Author Topic: Spinning  (Read 262 times)

Ella.skating.horses

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Spinning
« on: April 25, 2019, 07:20:08 AM »
So, when you see all the top figure skaters and most skaters on Instagram, they can spin for so long. How do you spin for that long????? How do you remain so centred???? Please post your tips and tricks and advice!

transmissionoftheflame

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Re: Spinning
« Reply #1 on: April 25, 2019, 07:36:34 AM »
I think it is the hardest skill to master in skating.  Harder than jumping, at least single jumps.  A bad jump is still a jump - a bad spin doesn't really spin.


You have to find the feel of where your spin rocker is under your foot.  That's time and patience, trial and error.


Don't look down - head up, and don't be floppy with other bits of your body as they will pull you off balance.  Don't be rigid either, but your arms and free leg should be controlled and under some tension while still out then pulled in.


Imagine a pole going down through the top of your head and your middle, into the ice through the part of the foot pressing into the ice on the spin rocker.


Keep your core strong, don't collapse in the middle.


I find warming up with 2-footed spins helps a lot.  I like 2-footed spins anyway, for themselves.


If it's a normal spin (i.e. not a backspin) then make sure you push onto a decent FO edge to go into it, and don't rush it - wait for the edge to come round, wait what seems like forever.  The making of what would be a 3-turn into a spin is timing that you have to learn by trial and error, to know when to whip your free side round so the BI edge goes back onto itself.


As with every element, try to enjoy the learning of it, relax, and approach it as a sensory experience, which it is.


One afterthought - people who can skate and spin properly usually bring their free leg/foot across the spinning foot and push the free foot down.  It's neater and makes the spin go way faster (answering one of your questions about how top skaters spin so fast/so many revs), is ultimately more stable and keeps you more centred, and is essential if you want to move on to a sit spin.  Beginner spins are usually taught with the free foot moving in and attaching itself to the side in parallel rather than crossed.  My personal view is that while it feels uncomfortable it is better to learn how to do it properly from the start as it is so hard to unlearn the "easier" way later.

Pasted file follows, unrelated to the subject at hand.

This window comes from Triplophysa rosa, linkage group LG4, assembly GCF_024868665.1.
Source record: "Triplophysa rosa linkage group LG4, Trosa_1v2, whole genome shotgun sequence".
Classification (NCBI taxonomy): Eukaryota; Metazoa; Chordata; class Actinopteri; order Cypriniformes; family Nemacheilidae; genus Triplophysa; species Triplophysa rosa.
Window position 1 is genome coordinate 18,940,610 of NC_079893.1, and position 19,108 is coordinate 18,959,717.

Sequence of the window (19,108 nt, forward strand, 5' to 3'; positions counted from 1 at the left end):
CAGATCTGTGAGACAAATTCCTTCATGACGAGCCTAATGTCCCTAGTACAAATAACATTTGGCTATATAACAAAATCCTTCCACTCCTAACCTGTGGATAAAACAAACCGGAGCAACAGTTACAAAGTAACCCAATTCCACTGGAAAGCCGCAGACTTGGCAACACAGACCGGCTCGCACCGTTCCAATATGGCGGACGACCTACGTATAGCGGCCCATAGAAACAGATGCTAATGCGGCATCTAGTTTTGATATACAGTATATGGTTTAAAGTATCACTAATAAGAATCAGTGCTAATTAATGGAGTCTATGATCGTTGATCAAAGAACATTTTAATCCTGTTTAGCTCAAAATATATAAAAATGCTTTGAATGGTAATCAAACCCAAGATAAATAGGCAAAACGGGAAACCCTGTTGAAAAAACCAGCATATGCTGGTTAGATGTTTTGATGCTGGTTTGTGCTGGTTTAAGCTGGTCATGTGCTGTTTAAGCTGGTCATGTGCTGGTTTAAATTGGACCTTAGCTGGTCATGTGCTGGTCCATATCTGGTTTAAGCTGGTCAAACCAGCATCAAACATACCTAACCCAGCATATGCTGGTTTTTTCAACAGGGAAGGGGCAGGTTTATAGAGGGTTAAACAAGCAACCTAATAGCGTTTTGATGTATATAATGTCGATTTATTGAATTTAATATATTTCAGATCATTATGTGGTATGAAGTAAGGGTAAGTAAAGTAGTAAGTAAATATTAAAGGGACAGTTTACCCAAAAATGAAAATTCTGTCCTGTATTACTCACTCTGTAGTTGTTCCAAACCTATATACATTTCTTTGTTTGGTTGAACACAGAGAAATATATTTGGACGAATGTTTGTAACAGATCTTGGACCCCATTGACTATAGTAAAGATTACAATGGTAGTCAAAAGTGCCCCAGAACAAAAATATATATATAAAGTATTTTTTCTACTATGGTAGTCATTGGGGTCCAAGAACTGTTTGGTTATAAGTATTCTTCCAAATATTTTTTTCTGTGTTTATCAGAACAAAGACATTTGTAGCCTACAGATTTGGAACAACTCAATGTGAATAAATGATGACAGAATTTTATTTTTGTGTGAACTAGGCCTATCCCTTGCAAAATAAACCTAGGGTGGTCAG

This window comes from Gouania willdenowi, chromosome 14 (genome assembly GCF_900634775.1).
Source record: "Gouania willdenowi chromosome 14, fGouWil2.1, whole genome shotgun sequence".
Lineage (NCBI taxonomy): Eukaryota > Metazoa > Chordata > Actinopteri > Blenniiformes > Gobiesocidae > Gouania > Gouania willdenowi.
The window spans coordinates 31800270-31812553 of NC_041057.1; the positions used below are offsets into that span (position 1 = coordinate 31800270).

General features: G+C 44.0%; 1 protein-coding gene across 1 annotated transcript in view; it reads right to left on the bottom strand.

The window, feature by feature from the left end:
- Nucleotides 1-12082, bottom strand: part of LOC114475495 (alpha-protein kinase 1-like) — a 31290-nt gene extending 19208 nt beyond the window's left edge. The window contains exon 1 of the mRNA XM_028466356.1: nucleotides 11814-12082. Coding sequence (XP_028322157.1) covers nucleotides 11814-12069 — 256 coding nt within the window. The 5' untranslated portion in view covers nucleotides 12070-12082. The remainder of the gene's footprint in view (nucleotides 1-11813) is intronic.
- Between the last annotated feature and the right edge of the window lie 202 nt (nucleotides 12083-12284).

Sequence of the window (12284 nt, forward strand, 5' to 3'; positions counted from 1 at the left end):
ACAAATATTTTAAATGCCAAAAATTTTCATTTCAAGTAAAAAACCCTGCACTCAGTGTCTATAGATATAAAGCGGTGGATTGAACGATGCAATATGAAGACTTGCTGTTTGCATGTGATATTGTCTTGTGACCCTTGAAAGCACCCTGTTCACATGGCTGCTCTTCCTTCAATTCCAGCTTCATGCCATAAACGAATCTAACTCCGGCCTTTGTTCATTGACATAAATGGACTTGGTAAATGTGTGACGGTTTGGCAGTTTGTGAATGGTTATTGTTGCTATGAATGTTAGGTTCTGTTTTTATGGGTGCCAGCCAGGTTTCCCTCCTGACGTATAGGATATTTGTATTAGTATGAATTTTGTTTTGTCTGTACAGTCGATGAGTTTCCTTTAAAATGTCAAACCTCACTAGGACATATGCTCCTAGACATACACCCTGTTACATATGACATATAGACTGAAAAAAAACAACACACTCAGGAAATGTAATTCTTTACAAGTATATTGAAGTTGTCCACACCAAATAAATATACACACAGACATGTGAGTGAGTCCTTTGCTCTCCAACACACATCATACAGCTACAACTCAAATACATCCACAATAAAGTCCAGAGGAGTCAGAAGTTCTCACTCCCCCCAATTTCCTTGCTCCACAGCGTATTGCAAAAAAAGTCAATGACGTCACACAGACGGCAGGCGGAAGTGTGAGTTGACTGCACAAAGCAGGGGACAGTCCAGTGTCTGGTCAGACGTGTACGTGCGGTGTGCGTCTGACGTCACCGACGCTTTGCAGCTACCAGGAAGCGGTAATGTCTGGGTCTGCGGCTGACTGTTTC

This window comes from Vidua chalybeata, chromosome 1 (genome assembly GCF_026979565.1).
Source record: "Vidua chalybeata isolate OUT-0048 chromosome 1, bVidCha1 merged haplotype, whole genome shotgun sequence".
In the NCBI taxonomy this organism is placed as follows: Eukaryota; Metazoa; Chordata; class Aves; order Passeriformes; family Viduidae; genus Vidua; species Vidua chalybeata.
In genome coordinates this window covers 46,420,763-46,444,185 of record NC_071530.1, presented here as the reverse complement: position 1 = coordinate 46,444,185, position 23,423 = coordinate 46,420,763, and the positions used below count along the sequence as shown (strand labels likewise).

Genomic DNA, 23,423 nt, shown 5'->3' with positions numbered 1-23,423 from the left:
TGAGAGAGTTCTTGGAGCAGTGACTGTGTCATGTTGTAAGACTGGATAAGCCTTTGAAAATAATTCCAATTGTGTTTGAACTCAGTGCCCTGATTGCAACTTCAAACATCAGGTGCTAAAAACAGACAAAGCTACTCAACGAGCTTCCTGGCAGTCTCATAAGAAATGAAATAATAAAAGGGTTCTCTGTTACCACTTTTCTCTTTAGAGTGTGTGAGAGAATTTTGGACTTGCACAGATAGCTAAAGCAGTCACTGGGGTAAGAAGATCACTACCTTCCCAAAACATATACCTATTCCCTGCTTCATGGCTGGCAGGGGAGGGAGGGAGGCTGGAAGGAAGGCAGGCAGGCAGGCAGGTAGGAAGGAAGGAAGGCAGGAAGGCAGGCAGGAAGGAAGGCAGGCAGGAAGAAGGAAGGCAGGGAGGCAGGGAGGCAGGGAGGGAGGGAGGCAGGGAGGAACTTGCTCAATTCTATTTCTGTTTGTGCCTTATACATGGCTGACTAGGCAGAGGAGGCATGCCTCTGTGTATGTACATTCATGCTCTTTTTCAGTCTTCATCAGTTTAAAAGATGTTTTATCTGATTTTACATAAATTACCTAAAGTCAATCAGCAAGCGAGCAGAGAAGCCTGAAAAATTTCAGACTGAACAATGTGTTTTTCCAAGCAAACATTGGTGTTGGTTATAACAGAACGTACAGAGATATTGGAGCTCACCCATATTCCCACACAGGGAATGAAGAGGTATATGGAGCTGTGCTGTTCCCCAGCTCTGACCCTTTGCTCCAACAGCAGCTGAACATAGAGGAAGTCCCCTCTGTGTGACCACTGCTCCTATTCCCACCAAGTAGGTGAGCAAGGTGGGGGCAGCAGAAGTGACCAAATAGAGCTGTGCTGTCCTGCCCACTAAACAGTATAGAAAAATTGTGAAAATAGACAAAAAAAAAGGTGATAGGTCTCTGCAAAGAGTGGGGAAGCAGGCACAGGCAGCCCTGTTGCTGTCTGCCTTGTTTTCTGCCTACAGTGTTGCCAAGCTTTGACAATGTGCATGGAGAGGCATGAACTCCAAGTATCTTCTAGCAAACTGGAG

« Last Edit: April 25, 2019, 08:39:08 AM by transmissionoftheflame »

black

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Re: Spinning
« Reply #2 on: April 25, 2019, 02:37:44 PM »
Practise; try to focus on keeping control, regardless of the speed.

Often when people learn to spin they wrap their free leg, & arms up too quickly.

This causes too much jerk (rate of change in acceleration) which they cannot control.

Try keeping your arms and free leg out longer for balance and get a slower/smoother/controlled acceleration.
Sliding on frozen water is the easy part of ice skating.

physichull

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Re: Spinning
« Reply #3 on: April 25, 2019, 05:52:01 PM »
Or just do them entirely by accident like I do when I trip over my hockey skates...

transmissionoftheflame

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Re: Spinning
« Reply #4 on: April 25, 2019, 05:57:31 PM »
Or just do them entirely by accident like I do when I trip over my hockey skates...


I've seen people do pretty decent, multi-revolution, centred spins on hockeys, two-footed.

WednesdayMarch

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Re: Spinning
« Reply #5 on: April 25, 2019, 11:10:35 PM »
Teaching my niece this morning, I witnessed her do a pretty decent, centred, two-foot spin going in completely the other direction from her normal one-foot spins.  Not a back spin, but actually the other direction.  My head hurts just thinking about why she'd do that.  Apparently she does that on quad rollers when she's showing off at roller derby.  I used to be able to spin in both directions on one foot, but she has no idea why she does the two-foot one the other way.  It's really weird.
Returned to the ice in Sept 2017 after a major leg injury in 1999. Skating in Graf Dance boots and MK Dance blades. It's still a bit slippery...